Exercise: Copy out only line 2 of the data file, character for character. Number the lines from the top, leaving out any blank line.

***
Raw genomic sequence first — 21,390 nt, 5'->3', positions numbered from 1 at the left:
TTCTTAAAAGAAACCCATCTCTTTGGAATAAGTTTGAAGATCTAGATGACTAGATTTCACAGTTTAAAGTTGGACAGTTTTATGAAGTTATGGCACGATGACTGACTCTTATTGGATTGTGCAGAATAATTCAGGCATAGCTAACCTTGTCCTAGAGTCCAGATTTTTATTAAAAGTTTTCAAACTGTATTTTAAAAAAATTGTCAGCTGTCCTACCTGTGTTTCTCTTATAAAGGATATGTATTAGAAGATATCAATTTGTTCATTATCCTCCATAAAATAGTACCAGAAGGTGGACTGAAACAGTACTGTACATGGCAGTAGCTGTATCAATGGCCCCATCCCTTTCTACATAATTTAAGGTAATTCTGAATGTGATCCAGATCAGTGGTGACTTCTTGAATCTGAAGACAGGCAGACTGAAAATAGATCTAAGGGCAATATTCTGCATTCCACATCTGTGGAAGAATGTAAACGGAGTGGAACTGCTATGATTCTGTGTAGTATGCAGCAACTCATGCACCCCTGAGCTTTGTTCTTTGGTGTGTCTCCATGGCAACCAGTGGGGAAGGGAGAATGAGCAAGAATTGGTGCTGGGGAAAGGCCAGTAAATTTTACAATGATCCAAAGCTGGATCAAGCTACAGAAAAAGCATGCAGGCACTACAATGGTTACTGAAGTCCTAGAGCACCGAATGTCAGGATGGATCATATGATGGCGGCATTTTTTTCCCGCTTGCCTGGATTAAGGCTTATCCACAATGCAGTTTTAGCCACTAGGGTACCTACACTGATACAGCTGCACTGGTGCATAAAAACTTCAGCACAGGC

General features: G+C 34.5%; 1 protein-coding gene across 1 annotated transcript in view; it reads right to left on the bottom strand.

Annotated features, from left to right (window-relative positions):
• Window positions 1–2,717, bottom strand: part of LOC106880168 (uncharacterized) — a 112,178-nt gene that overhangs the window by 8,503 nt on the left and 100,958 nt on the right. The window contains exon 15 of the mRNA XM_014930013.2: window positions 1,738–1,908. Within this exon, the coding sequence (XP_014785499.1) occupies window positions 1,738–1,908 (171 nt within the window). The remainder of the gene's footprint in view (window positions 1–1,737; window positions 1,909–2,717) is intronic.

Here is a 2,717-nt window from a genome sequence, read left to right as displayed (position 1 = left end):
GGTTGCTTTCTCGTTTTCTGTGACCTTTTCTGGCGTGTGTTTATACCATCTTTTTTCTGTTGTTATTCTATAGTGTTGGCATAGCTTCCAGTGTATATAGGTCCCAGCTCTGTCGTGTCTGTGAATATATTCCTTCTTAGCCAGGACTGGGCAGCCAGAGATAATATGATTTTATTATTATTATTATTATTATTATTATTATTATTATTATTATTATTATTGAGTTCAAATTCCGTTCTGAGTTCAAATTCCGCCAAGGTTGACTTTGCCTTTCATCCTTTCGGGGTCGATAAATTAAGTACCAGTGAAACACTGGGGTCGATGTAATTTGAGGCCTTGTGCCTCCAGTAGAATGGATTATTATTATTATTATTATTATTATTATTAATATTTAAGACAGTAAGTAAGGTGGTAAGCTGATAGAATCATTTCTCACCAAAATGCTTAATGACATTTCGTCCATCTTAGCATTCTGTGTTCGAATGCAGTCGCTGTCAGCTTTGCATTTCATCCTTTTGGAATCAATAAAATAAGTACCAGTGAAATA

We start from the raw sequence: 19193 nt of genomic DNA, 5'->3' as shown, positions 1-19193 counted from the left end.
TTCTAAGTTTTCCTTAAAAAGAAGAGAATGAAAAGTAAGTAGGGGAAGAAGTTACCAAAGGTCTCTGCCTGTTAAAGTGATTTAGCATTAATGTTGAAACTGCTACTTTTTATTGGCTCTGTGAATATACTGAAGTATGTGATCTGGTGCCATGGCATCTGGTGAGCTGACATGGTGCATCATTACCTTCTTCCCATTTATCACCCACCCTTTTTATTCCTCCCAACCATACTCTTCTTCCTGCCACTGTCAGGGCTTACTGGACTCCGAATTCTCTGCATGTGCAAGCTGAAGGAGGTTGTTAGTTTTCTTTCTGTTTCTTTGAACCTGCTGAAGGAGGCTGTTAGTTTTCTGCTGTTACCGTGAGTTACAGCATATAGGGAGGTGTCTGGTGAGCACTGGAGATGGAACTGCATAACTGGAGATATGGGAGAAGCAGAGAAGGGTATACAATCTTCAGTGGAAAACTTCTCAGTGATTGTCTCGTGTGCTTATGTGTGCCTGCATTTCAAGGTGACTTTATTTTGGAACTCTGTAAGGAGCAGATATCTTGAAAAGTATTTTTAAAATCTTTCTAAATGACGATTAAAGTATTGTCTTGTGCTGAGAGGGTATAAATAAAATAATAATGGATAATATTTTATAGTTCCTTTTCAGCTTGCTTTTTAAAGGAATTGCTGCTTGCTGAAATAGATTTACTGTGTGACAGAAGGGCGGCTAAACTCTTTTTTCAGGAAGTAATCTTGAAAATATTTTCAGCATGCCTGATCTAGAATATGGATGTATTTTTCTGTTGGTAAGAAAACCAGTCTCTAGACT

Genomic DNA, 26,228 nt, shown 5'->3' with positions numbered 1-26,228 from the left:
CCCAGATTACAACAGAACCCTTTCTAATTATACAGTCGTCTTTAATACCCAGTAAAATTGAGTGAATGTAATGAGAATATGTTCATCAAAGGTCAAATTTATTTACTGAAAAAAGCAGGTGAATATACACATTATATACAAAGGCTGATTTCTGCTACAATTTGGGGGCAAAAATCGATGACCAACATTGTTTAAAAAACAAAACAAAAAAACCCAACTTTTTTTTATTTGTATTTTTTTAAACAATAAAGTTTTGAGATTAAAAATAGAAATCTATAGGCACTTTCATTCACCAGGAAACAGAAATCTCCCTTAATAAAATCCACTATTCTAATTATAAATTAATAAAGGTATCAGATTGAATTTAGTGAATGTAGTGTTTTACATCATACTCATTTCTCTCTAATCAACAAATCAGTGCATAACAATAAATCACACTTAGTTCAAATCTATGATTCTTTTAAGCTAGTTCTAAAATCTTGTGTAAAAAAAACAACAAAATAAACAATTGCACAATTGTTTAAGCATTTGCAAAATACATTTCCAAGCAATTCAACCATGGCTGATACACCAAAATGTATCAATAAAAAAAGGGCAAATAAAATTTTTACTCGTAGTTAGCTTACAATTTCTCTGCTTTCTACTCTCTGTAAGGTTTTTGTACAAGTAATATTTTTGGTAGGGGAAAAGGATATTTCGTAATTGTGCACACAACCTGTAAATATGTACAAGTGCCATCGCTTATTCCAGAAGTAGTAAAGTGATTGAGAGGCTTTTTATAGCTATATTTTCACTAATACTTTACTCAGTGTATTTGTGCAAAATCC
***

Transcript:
TTCTTAAAAGAAACCCATCTCTTTGGAATAAGTTTGAAGATCTAGATGACTAGATTTCACAGTTTAAAGTTGGACAGTTTTATGAAGTTATGGCACGATGACTGACTCTTATTGGATTGTGCAGAATAATTCAGGCATAGCTAACCTTGTCCTAGAGTCCAGATTTTTATTAAAAGTTTTCAAACTGTATTTTAAAAAAATTGTCAGCTGTCCTACCTGTGTTTCTCTTATAAAGGATATGTATTAGAAGATATCAATTTGTTCATTATCCTCCATAAAATAGTACCAGAAGGTGGACTGAAACAGTACTGTACATGGCAGTAGCTGTATCAATGGCCCCATCCCTTTCTACATAATTTAAGGTAATTCTGAATGTGATCCAGATCAGTGGTGACTTCTTGAATCTGAAGACAGGCAGACTGAAAATAGATCTAAGGGCAATATTCTGCATTCCACATCTGTGGAAGAATGTAAACGGAGTGGAACTGCTATGATTCTGTGTAGTATGCAGCAACTCATGCACCCCTGAGCTTTGTTCTTTGGTGTGTCTCCATGGCAACCAGTGGGGAAGGGAGAATGAGCAAGAATTGGTGCTGGGGAAAGGCCAGTAAATTTTACAATGATCCAAAGCTGGATCAAGCTACAGAAAAAGCATGCAGGCACTACAATGGTTACTGAAGTCCTAGAGCACCGAATGTCAGGATGGATCATATGATGGCGGCATTTTTTTCCCGCTTGCCTGGATTAAGGCTTATCCACAATGCAGTTTTAGCCACTAGGGTACCTACACTGATACAGCTGCACTGGTGCATAAAAACTTCAGCACAGGC